Think Snow, Tweet Snow !!!

Sunday, February 13, 2011

50-degree temperature rise in 36 hours set for the middle of the week

The clipper system talked about a few days ago will move along the St Lawrence Valley Monday. This track is a bit too far north for big snow since the storm's associated jet max quadrants are too far north. Nonetheless the mountain will see snow in the form of snow showers on Monday and then a short period of moderate to heavy snow Monday night. Although the storm will only yield a few inches it will turn viciously cold Tuesday morning. This blast of cold is a special delivery for the northeast with interior New England as the almost exclusive recipient. So while much of the U.S. prepares for near record warmth, Mad River will be well below zero Tuesday morning with wind chills at least 30 below. If you can brave it, you can expect some nice wind blown powder Tuesday . The wind will abate Tuesday night and after another chilly overnight featuring sub-zero readings temperatures will warm dramatically and exceed the freezing mark by the afternoon Wednesday. On Thursday, readings will surge into the 40's and could even reach 50 on Friday.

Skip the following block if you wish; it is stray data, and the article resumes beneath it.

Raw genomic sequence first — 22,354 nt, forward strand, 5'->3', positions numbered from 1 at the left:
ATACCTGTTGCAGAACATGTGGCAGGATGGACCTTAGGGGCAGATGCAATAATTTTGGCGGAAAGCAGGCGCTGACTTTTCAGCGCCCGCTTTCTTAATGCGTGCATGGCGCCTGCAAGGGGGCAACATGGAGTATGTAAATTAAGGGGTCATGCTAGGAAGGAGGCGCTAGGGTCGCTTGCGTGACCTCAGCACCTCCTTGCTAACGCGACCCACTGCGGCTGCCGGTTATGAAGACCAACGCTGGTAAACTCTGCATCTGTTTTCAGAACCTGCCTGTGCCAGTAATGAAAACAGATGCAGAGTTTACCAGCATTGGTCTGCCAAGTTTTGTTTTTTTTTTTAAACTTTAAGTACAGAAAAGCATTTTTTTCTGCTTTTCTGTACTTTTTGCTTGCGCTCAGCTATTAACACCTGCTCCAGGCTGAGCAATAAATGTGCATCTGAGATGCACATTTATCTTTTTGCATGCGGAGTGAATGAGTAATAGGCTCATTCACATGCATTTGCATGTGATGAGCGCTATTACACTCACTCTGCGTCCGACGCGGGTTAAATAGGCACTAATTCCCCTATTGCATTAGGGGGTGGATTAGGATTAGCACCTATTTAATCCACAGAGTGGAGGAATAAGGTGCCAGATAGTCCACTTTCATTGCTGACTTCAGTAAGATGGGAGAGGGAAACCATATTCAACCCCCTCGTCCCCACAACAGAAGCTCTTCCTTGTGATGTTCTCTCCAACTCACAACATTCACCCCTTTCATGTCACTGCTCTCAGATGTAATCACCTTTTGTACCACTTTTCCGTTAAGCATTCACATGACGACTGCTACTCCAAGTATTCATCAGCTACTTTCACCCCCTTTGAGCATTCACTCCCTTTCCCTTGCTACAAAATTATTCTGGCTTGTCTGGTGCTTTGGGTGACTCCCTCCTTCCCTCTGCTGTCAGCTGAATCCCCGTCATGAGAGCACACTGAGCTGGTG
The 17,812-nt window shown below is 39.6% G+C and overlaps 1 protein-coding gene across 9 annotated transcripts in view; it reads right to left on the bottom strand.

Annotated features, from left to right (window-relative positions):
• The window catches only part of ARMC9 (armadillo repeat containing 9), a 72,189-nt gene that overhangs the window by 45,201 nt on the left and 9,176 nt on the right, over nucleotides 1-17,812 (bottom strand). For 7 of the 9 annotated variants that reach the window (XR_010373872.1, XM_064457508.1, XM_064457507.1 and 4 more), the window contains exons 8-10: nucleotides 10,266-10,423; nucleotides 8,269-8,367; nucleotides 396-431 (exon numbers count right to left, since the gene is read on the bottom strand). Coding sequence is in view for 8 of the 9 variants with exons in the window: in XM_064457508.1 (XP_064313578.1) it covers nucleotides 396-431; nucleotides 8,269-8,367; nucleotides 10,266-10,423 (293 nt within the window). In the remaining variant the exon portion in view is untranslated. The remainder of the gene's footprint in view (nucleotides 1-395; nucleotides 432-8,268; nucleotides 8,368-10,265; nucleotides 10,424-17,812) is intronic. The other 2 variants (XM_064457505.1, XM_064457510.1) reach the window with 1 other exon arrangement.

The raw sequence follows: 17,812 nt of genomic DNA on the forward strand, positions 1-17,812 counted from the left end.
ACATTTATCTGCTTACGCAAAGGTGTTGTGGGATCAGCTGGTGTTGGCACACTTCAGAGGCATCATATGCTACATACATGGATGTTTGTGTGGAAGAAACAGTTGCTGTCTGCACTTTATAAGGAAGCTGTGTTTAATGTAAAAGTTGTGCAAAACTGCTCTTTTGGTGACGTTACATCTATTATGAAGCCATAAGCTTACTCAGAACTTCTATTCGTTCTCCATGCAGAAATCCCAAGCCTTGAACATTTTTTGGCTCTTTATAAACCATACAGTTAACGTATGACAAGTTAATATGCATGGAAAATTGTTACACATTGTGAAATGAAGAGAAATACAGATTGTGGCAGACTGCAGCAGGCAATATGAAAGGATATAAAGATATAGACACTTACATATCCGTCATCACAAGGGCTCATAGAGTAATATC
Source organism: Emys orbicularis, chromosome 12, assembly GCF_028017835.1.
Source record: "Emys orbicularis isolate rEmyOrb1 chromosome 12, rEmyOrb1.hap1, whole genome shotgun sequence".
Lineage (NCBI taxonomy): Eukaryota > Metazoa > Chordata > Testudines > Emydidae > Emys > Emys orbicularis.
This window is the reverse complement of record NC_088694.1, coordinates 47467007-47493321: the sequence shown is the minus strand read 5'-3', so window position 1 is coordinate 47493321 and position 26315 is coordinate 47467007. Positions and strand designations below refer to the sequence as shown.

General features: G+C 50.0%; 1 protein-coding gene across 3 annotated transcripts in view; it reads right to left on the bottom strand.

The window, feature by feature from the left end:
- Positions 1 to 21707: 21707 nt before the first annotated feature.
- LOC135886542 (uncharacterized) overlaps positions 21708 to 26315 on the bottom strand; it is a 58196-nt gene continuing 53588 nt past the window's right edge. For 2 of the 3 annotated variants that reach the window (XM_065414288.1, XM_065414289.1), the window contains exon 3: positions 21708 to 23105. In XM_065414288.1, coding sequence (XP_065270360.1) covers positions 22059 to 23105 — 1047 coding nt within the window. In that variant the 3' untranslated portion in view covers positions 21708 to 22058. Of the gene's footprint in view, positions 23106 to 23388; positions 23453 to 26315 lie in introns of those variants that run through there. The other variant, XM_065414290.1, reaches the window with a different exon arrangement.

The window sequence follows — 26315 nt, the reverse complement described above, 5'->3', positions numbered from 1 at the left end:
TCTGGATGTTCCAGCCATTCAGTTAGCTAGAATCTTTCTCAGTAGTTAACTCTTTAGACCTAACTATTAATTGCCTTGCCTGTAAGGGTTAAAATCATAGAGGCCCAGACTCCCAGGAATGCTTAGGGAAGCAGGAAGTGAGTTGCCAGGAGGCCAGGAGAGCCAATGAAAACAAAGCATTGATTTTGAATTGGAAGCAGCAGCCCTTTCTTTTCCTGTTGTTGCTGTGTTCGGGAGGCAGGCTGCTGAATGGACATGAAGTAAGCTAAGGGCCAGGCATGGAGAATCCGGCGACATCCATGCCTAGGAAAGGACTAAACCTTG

This brings us to the holiday weekend and the week that follows. Many times in Vermont, big thaws are ended by big rains but it does not appear this will happen in this case. We should see some rain later Friday or early Saturday but not the base destroyer of an inch or more. The pool of instability in the wake of the potential rain event should bring terrain induced snows back to the mountain either Saturday or Sunday and thus the road back to (hopefully) glory begins. I was encouraged with the ensemble runs over the past day which although yet to endorse a full switch in the teleconnection indices back to favorable have at least allowed things to get "interesting" next week. The talk will likely surround a mid-week storm which is likely to take dead aim at the region. It will likely be a classic La Nina style clash of cold arctic air positioned across eastern Canada and mild temperatures across the Mid Atlantic and southeastern states. Any big storm remains a long way off but our much talked about thaw will end by the end of the week and a sustained stretch of winter-like temperatures will follow hopefully accompanied by snow.

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